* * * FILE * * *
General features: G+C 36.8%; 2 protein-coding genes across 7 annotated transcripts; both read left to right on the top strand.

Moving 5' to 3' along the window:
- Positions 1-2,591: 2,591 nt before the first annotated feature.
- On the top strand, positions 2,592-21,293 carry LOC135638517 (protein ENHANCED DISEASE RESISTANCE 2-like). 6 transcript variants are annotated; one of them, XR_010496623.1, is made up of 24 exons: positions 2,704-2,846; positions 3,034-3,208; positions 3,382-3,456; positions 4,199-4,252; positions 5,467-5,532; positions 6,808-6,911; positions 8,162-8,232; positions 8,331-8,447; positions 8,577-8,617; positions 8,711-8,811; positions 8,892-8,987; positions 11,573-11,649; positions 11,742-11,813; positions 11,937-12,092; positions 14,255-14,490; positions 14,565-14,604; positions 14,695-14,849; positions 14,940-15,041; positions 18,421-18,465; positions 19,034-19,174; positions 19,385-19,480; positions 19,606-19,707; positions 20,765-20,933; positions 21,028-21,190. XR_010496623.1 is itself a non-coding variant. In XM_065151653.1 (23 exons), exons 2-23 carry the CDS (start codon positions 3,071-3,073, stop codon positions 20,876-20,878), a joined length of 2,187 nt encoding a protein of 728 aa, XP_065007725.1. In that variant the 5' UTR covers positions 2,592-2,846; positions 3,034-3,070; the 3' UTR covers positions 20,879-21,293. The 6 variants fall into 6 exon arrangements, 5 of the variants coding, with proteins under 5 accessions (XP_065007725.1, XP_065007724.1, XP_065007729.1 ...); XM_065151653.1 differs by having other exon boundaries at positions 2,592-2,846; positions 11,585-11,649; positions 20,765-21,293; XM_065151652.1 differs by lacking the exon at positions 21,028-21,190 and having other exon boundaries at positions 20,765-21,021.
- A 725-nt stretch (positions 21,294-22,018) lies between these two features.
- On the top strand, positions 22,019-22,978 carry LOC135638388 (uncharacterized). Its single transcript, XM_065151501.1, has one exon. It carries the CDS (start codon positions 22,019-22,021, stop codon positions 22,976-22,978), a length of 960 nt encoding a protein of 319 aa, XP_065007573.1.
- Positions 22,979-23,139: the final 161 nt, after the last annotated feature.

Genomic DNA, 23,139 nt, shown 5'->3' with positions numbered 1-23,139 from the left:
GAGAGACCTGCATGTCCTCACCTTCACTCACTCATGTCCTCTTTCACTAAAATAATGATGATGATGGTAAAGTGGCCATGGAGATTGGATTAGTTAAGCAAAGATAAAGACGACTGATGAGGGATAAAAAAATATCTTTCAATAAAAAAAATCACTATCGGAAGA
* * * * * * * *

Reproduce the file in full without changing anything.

General features: G+C 36.8%; 2 protein-coding genes across 7 annotated transcripts; both read left to right on the top strand.

Moving 5' to 3' along the window:
- Positions 1-2,591: 2,591 nt before the first annotated feature.
- On the top strand, positions 2,592-21,293 carry LOC135638517 (protein ENHANCED DISEASE RESISTANCE 2-like). 6 transcript variants are annotated; one of them, XR_010496623.1, is made up of 24 exons: positions 2,704-2,846; positions 3,034-3,208; positions 3,382-3,456; positions 4,199-4,252; positions 5,467-5,532; positions 6,808-6,911; positions 8,162-8,232; positions 8,331-8,447; positions 8,577-8,617; positions 8,711-8,811; positions 8,892-8,987; positions 11,573-11,649; positions 11,742-11,813; positions 11,937-12,092; positions 14,255-14,490; positions 14,565-14,604; positions 14,695-14,849; positions 14,940-15,041; positions 18,421-18,465; positions 19,034-19,174; positions 19,385-19,480; positions 19,606-19,707; positions 20,765-20,933; positions 21,028-21,190. XR_010496623.1 is itself a non-coding variant. In XM_065151653.1 (23 exons), exons 2-23 carry the CDS (start codon positions 3,071-3,073, stop codon positions 20,876-20,878), a joined length of 2,187 nt encoding a protein of 728 aa, XP_065007725.1. In that variant the 5' UTR covers positions 2,592-2,846; positions 3,034-3,070; the 3' UTR covers positions 20,879-21,293. The 6 variants fall into 6 exon arrangements, 5 of the variants coding, with proteins under 5 accessions (XP_065007725.1, XP_065007724.1, XP_065007729.1 ...); XM_065151653.1 differs by having other exon boundaries at positions 2,592-2,846; positions 11,585-11,649; positions 20,765-21,293; XM_065151652.1 differs by lacking the exon at positions 21,028-21,190 and having other exon boundaries at positions 20,765-21,021.
- A 725-nt stretch (positions 21,294-22,018) lies between these two features.
- On the top strand, positions 22,019-22,978 carry LOC135638388 (uncharacterized). Its single transcript, XM_065151501.1, has one exon. It carries the CDS (start codon positions 22,019-22,021, stop codon positions 22,976-22,978), a length of 960 nt encoding a protein of 319 aa, XP_065007573.1.
- Positions 22,979-23,139: the final 161 nt, after the last annotated feature.

Genomic DNA, 23,139 nt, shown 5'->3' with positions numbered 1-23,139 from the left:
GAGAGACCTGCATGTCCTCACCTTCACTCACTCATGTCCTCTTTCACTAAAATAATGATGATGATGGTAAAGTGGCCATGGAGATTGGATTAGTTAAGCAAAGATAAAGACGACTGATGAGGGATAAAAAAATATCTTTCAATAAAAAAAATCACTATCGGAAGA